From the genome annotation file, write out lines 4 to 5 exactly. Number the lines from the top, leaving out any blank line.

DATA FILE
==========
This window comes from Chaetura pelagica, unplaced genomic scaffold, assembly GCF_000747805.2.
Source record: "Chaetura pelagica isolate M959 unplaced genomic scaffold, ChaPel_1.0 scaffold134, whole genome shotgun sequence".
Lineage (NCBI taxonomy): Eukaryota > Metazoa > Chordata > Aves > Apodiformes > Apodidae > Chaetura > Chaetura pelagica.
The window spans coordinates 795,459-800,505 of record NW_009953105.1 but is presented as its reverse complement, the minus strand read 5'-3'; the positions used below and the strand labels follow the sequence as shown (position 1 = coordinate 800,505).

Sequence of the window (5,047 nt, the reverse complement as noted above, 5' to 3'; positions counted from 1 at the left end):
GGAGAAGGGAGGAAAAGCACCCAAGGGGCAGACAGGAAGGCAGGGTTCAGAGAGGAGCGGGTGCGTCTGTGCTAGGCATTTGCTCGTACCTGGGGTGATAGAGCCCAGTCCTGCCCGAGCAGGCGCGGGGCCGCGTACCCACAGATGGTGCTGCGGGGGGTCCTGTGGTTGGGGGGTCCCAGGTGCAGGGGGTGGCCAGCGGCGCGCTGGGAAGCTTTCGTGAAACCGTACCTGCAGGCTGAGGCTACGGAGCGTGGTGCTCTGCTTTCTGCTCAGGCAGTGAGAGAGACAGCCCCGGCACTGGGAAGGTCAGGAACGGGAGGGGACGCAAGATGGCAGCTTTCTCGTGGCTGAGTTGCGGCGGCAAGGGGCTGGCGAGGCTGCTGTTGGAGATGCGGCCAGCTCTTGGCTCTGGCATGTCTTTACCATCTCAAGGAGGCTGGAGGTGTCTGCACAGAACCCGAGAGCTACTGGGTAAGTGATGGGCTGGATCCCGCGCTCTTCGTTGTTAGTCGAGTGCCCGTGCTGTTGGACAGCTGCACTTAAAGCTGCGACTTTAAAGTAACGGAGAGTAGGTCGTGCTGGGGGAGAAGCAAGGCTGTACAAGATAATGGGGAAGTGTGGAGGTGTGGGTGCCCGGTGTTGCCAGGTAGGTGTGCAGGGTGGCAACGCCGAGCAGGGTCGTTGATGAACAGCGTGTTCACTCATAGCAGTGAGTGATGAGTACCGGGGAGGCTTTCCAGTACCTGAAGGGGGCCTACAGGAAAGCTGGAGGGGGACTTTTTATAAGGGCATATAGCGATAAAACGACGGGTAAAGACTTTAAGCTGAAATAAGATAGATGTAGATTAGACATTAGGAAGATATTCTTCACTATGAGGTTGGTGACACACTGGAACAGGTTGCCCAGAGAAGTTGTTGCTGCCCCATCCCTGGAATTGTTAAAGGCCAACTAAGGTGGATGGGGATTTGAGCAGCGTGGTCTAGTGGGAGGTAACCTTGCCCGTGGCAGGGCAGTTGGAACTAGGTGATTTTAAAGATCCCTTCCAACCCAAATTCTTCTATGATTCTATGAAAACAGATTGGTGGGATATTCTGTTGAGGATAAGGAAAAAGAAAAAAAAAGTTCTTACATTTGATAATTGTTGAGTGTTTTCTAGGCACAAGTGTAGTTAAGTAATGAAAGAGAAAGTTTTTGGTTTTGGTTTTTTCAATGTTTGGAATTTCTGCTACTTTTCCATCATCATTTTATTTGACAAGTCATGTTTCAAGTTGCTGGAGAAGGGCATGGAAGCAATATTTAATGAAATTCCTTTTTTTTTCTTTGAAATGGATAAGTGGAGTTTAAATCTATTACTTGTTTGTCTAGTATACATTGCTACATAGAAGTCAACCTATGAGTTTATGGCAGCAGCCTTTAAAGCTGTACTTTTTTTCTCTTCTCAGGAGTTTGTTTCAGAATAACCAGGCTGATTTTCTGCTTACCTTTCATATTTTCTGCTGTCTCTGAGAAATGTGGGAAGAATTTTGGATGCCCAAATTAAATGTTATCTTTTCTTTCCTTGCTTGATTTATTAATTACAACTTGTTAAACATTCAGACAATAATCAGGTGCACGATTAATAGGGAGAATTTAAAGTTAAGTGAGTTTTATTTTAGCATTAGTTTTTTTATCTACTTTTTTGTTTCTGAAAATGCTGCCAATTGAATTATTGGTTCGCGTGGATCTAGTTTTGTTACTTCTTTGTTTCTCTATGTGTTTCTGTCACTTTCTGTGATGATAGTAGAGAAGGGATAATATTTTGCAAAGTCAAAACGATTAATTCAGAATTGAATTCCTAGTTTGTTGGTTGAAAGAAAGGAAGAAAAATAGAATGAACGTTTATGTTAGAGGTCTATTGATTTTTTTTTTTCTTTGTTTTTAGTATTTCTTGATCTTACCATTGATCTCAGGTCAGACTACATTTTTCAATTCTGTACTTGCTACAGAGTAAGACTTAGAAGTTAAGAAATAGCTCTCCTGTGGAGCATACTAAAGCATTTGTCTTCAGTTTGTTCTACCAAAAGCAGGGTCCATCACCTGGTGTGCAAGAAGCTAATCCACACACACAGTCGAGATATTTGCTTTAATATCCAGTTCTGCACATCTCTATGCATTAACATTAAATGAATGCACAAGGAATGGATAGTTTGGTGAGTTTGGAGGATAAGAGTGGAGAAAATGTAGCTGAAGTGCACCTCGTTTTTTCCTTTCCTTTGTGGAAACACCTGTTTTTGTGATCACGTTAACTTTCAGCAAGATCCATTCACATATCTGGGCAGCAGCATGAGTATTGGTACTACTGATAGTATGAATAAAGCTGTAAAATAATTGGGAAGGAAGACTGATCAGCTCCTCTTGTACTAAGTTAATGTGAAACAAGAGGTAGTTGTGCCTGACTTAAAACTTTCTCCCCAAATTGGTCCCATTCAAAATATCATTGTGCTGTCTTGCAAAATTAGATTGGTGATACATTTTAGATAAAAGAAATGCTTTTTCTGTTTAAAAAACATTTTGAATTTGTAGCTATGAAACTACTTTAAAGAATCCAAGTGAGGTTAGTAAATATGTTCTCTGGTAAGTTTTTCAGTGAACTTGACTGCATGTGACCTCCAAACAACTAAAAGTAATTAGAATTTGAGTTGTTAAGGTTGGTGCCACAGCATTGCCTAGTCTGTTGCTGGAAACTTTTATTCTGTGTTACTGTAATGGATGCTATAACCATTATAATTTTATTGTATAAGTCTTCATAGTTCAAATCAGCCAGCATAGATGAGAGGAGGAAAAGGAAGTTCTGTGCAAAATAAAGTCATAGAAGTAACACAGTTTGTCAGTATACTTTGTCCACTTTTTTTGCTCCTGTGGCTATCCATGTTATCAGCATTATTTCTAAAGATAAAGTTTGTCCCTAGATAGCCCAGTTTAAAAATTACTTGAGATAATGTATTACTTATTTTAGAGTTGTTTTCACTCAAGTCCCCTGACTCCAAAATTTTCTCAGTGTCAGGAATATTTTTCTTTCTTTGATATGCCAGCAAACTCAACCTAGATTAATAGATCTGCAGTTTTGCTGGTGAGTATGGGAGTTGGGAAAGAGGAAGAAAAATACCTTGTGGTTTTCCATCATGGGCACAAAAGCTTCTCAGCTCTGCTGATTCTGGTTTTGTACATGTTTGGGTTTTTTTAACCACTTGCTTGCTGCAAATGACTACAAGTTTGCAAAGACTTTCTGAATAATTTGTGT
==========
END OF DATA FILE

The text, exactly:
The window spans coordinates 795,459-800,505 of record NW_009953105.1 but is presented as its reverse complement, the minus strand read 5'-3'; the positions used below and the strand labels follow the sequence as shown (position 1 = coordinate 800,505).

Sequence of the window (5,047 nt, the reverse complement as noted above, 5' to 3'; positions counted from 1 at the left end):